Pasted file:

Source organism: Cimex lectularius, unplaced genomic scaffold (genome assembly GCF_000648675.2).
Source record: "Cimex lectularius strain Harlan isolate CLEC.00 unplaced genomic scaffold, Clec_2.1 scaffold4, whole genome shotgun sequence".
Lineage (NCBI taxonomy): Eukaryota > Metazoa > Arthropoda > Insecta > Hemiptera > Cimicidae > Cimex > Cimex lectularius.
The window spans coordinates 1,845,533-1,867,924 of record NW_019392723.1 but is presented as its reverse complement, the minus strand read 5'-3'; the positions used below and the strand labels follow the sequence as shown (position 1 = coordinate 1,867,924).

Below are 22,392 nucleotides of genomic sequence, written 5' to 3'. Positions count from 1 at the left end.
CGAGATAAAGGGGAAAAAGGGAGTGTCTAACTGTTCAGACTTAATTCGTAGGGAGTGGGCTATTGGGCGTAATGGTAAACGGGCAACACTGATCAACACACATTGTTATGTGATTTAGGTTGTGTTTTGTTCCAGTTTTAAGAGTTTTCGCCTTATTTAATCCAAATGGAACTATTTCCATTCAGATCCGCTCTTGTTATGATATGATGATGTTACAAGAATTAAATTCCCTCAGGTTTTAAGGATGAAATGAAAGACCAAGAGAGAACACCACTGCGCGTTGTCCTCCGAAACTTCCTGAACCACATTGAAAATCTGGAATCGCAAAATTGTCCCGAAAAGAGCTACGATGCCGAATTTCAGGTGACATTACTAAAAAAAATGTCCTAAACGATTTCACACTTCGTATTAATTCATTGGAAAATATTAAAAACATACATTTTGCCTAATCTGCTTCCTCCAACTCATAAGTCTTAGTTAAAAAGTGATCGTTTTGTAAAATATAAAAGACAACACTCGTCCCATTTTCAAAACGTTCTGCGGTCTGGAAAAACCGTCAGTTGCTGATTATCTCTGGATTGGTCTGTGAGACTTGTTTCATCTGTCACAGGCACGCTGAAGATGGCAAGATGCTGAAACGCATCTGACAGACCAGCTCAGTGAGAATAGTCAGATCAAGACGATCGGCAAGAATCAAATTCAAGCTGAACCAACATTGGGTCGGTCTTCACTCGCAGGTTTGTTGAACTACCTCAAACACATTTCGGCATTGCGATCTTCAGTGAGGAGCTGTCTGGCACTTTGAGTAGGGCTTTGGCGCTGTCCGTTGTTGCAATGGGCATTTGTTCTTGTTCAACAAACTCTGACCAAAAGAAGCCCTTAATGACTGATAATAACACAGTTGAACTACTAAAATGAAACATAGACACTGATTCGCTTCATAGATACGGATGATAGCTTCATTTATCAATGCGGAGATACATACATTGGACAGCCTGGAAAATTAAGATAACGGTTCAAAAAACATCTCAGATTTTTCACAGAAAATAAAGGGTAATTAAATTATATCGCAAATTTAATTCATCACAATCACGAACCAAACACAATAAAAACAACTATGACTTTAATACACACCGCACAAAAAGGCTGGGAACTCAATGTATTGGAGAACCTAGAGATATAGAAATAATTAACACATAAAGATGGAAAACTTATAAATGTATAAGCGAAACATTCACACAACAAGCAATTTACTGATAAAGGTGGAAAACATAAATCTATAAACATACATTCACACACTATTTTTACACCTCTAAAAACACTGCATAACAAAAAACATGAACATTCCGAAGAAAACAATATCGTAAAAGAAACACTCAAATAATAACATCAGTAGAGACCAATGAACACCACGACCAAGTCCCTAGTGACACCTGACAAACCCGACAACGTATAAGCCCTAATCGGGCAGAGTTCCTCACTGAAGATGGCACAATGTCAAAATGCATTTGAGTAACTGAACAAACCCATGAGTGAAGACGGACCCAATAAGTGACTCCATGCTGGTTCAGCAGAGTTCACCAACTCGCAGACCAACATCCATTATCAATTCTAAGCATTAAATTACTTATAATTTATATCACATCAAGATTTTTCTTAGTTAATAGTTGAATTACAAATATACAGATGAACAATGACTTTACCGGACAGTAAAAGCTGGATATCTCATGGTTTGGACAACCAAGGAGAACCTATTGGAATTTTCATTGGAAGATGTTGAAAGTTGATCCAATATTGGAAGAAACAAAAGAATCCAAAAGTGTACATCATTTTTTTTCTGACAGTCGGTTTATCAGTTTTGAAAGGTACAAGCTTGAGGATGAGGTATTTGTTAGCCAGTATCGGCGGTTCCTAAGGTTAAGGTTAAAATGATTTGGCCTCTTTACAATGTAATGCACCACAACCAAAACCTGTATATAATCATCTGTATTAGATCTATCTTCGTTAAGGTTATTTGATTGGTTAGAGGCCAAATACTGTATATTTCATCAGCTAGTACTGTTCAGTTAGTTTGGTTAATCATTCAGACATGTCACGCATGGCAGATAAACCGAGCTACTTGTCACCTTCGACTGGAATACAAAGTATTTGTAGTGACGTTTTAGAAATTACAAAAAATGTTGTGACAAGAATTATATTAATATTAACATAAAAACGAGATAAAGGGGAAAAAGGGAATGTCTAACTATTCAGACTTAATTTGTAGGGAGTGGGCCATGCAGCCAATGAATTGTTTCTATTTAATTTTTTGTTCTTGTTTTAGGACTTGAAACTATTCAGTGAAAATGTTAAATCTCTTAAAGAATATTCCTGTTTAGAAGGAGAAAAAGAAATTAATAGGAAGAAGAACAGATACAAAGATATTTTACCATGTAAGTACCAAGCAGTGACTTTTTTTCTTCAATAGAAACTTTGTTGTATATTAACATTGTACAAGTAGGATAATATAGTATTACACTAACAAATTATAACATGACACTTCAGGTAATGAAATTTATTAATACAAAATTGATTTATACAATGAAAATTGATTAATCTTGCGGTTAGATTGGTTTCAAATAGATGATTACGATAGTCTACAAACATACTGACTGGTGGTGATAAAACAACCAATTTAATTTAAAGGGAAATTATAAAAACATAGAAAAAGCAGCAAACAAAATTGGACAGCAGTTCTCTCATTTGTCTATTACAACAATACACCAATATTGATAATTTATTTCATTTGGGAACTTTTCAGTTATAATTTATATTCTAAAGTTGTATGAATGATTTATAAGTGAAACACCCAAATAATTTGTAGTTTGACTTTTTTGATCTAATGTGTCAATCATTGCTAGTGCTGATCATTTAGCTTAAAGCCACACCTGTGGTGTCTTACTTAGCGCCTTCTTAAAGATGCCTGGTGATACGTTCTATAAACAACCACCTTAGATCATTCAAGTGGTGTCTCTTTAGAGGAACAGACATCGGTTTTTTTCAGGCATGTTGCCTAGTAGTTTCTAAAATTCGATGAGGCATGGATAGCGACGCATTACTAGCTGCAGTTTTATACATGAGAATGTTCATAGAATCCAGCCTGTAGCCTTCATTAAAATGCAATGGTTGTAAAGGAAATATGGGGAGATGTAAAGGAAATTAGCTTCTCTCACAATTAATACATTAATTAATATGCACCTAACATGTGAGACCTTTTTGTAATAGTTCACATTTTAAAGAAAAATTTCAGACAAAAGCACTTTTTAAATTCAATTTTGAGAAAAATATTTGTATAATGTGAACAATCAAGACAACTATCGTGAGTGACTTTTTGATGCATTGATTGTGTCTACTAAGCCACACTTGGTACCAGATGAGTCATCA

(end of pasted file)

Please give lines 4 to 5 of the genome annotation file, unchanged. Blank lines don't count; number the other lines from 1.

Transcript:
The window spans coordinates 1,845,533-1,867,924 of record NW_019392723.1 but is presented as its reverse complement, the minus strand read 5'-3'; the positions used below and the strand labels follow the sequence as shown (position 1 = coordinate 1,867,924).

Below are 22,392 nucleotides of genomic sequence, written 5' to 3'. Positions count from 1 at the left end.